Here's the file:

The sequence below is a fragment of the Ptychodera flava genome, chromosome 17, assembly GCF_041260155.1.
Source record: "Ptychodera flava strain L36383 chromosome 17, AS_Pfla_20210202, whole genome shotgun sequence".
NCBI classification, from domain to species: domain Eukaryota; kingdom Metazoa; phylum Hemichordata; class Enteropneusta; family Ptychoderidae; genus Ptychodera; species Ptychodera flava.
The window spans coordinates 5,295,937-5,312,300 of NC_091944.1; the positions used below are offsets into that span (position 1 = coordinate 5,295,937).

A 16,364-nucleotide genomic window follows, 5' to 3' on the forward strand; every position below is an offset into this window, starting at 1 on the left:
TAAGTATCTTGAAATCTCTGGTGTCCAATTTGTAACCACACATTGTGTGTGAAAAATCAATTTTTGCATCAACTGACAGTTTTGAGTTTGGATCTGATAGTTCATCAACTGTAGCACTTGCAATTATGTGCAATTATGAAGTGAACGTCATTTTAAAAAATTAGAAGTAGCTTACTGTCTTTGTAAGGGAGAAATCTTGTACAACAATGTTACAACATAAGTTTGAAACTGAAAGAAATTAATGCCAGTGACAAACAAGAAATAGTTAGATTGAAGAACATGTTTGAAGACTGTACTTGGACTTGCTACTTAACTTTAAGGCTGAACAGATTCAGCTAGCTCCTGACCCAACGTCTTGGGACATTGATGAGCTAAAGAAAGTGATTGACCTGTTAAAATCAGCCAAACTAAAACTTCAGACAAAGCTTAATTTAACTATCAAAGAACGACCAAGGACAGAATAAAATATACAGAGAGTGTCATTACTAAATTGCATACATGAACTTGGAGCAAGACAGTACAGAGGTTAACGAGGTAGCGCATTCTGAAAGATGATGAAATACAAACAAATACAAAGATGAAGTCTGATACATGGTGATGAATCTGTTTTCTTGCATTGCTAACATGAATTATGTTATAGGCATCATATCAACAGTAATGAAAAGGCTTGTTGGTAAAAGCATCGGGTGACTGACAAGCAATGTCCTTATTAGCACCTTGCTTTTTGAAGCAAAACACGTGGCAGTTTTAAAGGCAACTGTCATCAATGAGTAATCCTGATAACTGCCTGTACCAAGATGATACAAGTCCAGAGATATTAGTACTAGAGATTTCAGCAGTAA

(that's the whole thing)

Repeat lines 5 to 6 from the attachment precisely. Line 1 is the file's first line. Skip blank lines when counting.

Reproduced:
A 16,364-nucleotide genomic window follows, 5' to 3' on the forward strand; every position below is an offset into this window, starting at 1 on the left:
TAAGTATCTTGAAATCTCTGGTGTCCAATTTGTAACCACACATTGTGTGTGAAAAATCAATTTTTGCATCAACTGACAGTTTTGAGTTTGGATCTGATAGTTCATCAACTGTAGCACTTGCAATTATGTGCAATTATGAAGTGAACGTCATTTTAAAAAATTAGAAGTAGCTTACTGTCTTTGTAAGGGAGAAATCTTGTACAACAATGTTACAACATAAGTTTGAAACTGAAAGAAATTAATGCCAGTGACAAACAAGAAATAGTTAGATTGAAGAACATGTTTGAAGACTGTACTTGGACTTGCTACTTAACTTTAAGGCTGAACAGATTCAGCTAGCTCCTGACCCAACGTCTTGGGACATTGATGAGCTAAAGAAAGTGATTGACCTGTTAAAATCAGCCAAACTAAAACTTCAGACAAAGCTTAATTTAACTATCAAAGAACGACCAAGGACAGAATAAAATATACAGAGAGTGTCATTACTAAATTGCATACATGAACTTGGAGCAAGACAGTACAGAGGTTAACGAGGTAGCGCATTCTGAAAGATGATGAAATACAAACAAATACAAAGATGAAGTCTGATACATGGTGATGAATCTGTTTTCTTGCATTGCTAACATGAATTATGTTATAGGCATCATATCAACAGTAATGAAAAGGCTTGTTGGTAAAAGCATCGGGTGACTGACAAGCAATGTCCTTATTAGCACCTTGCTTTTTGAAGCAAAACACGTGGCAGTTTTAAAGGCAACTGTCATCAATGAGTAATCCTGATAACTGCCTGTACCAAGATGATACAAGTCCAGAGATATTAGTACTAGAGATTTCAGCAGTAA